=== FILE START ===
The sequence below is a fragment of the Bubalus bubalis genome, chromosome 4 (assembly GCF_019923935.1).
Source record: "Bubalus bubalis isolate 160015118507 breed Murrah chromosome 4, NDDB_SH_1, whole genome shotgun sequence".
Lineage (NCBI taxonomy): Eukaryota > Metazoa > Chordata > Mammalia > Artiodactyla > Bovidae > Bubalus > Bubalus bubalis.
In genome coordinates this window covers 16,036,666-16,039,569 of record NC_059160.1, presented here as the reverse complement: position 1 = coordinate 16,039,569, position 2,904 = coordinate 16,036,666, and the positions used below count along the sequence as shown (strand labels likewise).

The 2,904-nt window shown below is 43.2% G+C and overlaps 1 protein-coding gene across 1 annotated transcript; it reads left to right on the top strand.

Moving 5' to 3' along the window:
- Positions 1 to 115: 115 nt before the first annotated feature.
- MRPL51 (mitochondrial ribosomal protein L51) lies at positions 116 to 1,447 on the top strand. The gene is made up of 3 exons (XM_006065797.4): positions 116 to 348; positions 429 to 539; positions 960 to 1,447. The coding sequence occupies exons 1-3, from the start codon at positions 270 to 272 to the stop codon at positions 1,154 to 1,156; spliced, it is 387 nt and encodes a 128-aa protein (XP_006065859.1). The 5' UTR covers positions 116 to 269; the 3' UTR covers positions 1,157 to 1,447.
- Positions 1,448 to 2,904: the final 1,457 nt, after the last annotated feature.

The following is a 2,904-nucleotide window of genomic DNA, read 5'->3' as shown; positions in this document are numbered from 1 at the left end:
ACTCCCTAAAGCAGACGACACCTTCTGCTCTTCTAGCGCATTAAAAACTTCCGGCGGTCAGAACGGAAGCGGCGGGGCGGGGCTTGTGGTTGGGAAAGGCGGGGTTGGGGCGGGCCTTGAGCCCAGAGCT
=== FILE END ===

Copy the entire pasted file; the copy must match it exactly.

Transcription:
The sequence below is a fragment of the Bubalus bubalis genome, chromosome 4 (assembly GCF_019923935.1).
Source record: "Bubalus bubalis isolate 160015118507 breed Murrah chromosome 4, NDDB_SH_1, whole genome shotgun sequence".
Lineage (NCBI taxonomy): Eukaryota > Metazoa > Chordata > Mammalia > Artiodactyla > Bovidae > Bubalus > Bubalus bubalis.
In genome coordinates this window covers 16,036,666-16,039,569 of record NC_059160.1, presented here as the reverse complement: position 1 = coordinate 16,039,569, position 2,904 = coordinate 16,036,666, and the positions used below count along the sequence as shown (strand labels likewise).

The 2,904-nt window shown below is 43.2% G+C and overlaps 1 protein-coding gene across 1 annotated transcript; it reads left to right on the top strand.

Moving 5' to 3' along the window:
- Positions 1 to 115: 115 nt before the first annotated feature.
- MRPL51 (mitochondrial ribosomal protein L51) lies at positions 116 to 1,447 on the top strand. The gene is made up of 3 exons (XM_006065797.4): positions 116 to 348; positions 429 to 539; positions 960 to 1,447. The coding sequence occupies exons 1-3, from the start codon at positions 270 to 272 to the stop codon at positions 1,154 to 1,156; spliced, it is 387 nt and encodes a 128-aa protein (XP_006065859.1). The 5' UTR covers positions 116 to 269; the 3' UTR covers positions 1,157 to 1,447.
- Positions 1,448 to 2,904: the final 1,457 nt, after the last annotated feature.

The following is a 2,904-nucleotide window of genomic DNA, read 5'->3' as shown; positions in this document are numbered from 1 at the left end:
ACTCCCTAAAGCAGACGACACCTTCTGCTCTTCTAGCGCATTAAAAACTTCCGGCGGTCAGAACGGAAGCGGCGGGGCGGGGCTTGTGGTTGGGAAAGGCGGGGTTGGGGCGGGCCTTGAGCCCAGAGCT